LEGO Batman: A Fun Spin On The Dark Knight For The Whole Family
Review by Aaron Haughton
The LEGO Batman Movie provides a fresh and satirical take on the Caped Crusader, who is commonly depicted as a dark and brooding loner. The film takes aim at the hero's dark past as the reason he's afraid to let other people into his life (except for Alfred, of course), and also examines his twisted relationship with Gotham's many villains and how either would be nothing without their opposite counterpart. It's a bit deeper than you'd expect a kid's move to be, and the result is a good time for the whole dang family.
Will Arnett reprises his role as Batman/Bruce Wayne from 2014's The LEGO Movie as he deals with the usual suspects who reign terror and attempt to rule Gotham City. Namely, the Joker (voiced by Zach Galifianakis), who has cooked up a plot to get revenge on the bat for denying the undeniable connection in their relationship. One night at a socialite function, Bruce absentmindedly adopts the teenage orphan Dick Grayson (Michael Cera) who aspires to become his sidekick. This time around if Batman's to save the city of Gotham, he'll have to do so with a little help from his friends.
The film starts off with a lot of steam and nice satirical bite before a frame of animation is even displayed, but gets progressively more winded as the film wears on before collapsing over the finish line. This may in part be due to the lack of freshness to the franchise's storytelling recipe (because it's essentially the same tale of togetherness and teamwork as seen it its predecessor), or because I'm a nearly 30-year-old man, which is far from the film's target demographic. Either way, the film still manages to be entertaining; however the gradual lack of ingenuity due to the franchise's now cookie-cutter formula has definitely become more evident with its third installment, The LEGO Ninjago Movie.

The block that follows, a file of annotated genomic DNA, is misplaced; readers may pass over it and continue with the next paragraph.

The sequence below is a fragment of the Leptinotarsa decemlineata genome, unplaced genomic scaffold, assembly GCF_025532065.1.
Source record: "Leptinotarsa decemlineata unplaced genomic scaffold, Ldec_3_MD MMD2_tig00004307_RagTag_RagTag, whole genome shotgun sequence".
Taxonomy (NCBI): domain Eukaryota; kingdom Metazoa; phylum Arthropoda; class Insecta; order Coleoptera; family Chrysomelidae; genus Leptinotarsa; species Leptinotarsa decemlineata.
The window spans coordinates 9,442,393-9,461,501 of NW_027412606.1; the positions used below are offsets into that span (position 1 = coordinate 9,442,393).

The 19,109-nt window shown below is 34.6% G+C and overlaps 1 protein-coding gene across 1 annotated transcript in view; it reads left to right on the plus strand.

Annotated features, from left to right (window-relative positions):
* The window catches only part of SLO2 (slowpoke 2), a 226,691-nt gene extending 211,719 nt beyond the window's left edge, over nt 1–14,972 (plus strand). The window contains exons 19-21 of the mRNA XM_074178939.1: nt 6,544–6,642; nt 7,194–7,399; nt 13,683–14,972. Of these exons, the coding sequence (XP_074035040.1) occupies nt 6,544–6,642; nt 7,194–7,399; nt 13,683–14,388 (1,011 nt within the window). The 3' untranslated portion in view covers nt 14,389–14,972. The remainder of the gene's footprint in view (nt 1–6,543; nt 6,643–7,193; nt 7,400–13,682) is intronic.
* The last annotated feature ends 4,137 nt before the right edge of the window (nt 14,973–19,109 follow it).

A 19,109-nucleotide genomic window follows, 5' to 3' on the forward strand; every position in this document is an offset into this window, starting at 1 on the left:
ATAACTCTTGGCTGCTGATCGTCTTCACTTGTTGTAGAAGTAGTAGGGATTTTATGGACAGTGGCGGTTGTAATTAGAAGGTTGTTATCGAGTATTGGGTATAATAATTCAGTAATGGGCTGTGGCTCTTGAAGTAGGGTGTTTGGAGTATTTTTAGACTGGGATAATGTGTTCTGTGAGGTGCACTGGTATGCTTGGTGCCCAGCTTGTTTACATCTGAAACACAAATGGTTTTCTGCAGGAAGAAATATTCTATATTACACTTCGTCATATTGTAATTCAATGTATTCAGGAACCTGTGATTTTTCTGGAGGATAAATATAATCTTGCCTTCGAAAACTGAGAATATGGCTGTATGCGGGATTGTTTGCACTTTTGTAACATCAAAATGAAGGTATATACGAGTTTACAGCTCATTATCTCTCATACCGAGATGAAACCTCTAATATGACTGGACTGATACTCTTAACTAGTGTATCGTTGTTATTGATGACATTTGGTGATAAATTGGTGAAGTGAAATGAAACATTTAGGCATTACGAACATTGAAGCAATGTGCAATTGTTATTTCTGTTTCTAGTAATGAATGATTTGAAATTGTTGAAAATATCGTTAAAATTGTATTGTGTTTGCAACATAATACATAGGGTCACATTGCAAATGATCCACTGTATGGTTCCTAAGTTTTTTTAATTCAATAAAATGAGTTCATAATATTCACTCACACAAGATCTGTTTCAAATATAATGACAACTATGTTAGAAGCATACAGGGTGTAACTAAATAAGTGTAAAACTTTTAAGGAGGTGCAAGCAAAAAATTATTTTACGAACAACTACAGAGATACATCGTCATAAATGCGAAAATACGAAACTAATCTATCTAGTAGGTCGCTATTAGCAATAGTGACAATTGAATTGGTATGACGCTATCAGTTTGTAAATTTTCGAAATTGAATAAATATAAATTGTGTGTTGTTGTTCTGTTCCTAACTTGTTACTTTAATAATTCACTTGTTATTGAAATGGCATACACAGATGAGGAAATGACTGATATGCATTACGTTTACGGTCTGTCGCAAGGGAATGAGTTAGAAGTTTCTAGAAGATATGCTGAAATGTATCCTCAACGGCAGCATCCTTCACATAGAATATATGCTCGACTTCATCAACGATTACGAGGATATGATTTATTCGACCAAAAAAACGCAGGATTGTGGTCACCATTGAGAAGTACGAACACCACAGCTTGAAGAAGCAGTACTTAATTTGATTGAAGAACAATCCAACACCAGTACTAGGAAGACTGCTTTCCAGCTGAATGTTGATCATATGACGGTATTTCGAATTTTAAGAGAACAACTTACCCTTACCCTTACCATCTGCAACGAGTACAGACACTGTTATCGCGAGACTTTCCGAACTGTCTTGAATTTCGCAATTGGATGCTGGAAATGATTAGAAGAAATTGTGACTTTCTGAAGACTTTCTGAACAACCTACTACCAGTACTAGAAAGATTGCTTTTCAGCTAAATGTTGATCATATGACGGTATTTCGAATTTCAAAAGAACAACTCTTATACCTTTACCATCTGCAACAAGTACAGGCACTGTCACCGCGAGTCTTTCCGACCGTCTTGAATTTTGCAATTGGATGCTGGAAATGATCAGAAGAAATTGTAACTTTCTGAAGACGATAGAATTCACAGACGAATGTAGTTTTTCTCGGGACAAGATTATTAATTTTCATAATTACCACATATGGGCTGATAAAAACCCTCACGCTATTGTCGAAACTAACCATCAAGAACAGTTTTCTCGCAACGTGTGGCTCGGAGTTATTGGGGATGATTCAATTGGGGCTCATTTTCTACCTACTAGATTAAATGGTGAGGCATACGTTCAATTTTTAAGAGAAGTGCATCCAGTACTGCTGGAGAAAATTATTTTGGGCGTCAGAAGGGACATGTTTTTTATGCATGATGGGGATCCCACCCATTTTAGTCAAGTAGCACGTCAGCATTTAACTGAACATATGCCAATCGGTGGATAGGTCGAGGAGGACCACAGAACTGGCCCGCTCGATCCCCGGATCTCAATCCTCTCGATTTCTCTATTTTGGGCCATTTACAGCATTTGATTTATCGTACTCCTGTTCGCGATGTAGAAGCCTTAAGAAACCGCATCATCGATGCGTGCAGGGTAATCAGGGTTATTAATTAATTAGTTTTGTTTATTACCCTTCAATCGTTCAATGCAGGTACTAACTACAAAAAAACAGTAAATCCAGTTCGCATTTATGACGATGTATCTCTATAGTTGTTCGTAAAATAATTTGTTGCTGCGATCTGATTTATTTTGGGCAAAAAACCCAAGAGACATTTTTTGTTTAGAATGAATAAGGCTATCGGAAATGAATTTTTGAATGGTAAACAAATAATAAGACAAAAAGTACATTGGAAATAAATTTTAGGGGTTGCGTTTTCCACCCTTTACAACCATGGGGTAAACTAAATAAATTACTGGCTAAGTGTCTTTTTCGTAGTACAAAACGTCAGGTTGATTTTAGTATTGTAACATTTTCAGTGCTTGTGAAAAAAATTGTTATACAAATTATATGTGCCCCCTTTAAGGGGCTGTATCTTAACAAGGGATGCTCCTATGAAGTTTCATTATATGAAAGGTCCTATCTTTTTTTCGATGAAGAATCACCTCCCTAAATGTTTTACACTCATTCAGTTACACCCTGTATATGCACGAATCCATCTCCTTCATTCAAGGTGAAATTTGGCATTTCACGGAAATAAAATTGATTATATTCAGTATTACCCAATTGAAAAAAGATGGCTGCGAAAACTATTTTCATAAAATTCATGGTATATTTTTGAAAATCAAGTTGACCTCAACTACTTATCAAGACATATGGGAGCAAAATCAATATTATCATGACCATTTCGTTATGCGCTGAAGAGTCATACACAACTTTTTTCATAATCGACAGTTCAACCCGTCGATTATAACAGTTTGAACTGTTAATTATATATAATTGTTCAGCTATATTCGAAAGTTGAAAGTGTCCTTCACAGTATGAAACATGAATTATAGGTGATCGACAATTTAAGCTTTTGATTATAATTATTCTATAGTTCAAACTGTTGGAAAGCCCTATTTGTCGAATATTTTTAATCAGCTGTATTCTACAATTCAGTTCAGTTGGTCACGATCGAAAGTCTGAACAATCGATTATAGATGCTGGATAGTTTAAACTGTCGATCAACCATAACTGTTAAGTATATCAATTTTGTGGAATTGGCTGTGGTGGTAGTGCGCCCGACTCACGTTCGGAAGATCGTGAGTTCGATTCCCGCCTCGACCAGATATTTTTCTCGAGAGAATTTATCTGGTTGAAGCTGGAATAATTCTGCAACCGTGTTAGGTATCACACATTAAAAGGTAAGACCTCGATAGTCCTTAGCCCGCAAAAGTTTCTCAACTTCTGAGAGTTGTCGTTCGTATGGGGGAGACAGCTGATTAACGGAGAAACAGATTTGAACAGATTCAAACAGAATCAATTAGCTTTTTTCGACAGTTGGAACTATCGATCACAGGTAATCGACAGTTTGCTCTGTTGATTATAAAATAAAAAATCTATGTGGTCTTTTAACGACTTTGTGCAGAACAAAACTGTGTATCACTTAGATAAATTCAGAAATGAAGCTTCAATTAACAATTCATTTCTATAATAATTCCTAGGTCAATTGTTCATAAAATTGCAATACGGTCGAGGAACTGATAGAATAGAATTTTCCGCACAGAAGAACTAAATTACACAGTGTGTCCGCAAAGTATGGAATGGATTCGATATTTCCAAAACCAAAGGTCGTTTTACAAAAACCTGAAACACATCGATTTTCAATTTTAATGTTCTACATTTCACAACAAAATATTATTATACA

Kids should no doubt have a blast, though, as it jumps from quirky scenarios and silliness in a fast-paced manor sure to capture their short attention spans. There's also enough there entertainment-wise for the adults to have a good time too, particularly the adult Batman fans, who should appreciate the novel look at the masked vigilante, even if it's not strong enough to carry the entire film.
The vocal talent is amongst the best the franchise has yet to employ. However, the most interesting choice in the film's cast was to have Ralph Fiennes, who played Voldemort in the Harry Potter series, play the voice of Alfred, when Voldemort (voiced by Eddie Izzard) also makes a cameo. The other franchises that the film attempts to cram in (Harry Potter, King Kong, Lord of the Rings) does feel a bit out of place here. Sure, they're good for a chuckle at first, but their roles in the narrative aren't especially small. Quickly, it becomes clear that the film is just grappling for ideas to the fill the time, which really makes the latter half drag.
There are a few jokes that really land — the best being a callback to the open of the 1960s Adam West Batman film with the classic shark repellent spray — but the gags are released like bullets from a uzi wielded by someone with Parkinson's disease; a few are sure to hit their mark, but overall the grouping is off. As far as Batman films go, it's a nice change of pace, but doesn't have the bravado to hang with the more adult material.
It won't be the greatest film you've ever seen, but you already know that. For shut-your-brain-off popcorn entertainment it's pretty amusing, and it's a whole lot more savory than other similar choices out there. It's definitely worth a watch if you're a fan of LEGO film franchise, have time to kill and are need of a few silly laughs, are a fan of the world's greatest detective, or just want to watch something new the whole family can enjoy.
Rating: 3 shark repellents outta 5.
What did you think of the film? Did it keep your interest throughout? Did you like it more than The LEGO Movie? Where's Will Arnett sit in your Batman ranking? We want to know. Share your thoughts and feelings in the comments section below, and as always, remember to viddy well!